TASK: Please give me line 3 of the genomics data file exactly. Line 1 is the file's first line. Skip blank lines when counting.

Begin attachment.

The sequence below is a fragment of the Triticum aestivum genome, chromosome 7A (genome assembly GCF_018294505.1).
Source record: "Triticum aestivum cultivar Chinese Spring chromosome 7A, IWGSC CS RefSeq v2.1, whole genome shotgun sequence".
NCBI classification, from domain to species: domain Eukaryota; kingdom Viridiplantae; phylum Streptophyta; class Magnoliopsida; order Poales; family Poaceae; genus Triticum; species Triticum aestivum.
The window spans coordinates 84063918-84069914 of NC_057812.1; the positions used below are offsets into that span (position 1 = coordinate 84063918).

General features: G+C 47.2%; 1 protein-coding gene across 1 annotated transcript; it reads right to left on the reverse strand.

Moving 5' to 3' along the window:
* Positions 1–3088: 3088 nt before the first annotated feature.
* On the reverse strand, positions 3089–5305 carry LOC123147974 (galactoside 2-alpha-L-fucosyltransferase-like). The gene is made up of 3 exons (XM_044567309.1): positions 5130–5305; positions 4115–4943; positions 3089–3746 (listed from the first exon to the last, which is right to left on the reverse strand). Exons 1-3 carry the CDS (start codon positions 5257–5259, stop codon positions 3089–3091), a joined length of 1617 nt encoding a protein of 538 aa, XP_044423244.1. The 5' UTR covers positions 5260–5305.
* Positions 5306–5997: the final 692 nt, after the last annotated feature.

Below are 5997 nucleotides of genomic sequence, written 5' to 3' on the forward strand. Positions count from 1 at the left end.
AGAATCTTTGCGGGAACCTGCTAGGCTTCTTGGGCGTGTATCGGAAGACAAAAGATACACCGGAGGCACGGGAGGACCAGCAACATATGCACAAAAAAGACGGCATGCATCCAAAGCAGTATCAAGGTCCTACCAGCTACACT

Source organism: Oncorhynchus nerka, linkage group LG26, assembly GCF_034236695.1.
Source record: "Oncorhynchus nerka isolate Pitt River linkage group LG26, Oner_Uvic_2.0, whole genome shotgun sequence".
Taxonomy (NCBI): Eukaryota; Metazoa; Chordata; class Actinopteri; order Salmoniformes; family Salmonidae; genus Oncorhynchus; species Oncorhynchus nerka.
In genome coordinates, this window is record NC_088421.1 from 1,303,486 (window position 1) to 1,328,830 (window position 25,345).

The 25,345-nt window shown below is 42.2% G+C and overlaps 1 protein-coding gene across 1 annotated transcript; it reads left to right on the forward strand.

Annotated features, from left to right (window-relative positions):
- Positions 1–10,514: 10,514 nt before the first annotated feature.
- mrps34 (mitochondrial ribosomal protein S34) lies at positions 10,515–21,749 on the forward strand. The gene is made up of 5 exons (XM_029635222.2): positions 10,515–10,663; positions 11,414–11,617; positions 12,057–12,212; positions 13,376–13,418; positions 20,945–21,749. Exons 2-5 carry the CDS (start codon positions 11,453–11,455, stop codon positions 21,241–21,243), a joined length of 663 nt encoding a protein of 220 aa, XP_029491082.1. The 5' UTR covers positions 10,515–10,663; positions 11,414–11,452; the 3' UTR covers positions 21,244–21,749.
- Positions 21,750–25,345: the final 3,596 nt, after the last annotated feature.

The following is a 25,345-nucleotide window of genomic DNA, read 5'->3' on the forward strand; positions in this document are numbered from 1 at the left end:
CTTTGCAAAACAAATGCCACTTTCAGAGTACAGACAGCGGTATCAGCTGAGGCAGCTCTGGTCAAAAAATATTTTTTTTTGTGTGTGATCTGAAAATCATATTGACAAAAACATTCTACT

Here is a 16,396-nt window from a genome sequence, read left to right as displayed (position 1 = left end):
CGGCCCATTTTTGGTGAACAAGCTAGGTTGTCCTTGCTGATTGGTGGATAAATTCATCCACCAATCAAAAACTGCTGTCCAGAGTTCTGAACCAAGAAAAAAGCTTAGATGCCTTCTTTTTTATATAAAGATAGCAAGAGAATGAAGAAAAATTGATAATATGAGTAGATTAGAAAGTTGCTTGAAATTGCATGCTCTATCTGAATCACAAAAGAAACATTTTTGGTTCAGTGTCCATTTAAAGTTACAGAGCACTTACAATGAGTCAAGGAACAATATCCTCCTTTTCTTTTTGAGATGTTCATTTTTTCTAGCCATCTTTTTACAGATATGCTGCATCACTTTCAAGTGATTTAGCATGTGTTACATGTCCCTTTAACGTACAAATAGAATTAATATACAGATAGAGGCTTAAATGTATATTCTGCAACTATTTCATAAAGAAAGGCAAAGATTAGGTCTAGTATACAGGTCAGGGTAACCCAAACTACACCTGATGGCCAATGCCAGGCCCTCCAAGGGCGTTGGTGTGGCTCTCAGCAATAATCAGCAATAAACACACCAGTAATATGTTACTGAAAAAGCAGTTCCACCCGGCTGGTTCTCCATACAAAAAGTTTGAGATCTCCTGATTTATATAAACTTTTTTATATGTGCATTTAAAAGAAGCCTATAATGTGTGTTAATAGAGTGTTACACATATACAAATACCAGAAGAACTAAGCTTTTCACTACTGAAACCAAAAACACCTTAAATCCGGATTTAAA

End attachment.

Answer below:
NCBI classification, from domain to species: domain Eukaryota; kingdom Viridiplantae; phylum Streptophyta; class Magnoliopsida; order Poales; family Poaceae; genus Triticum; species Triticum aestivum.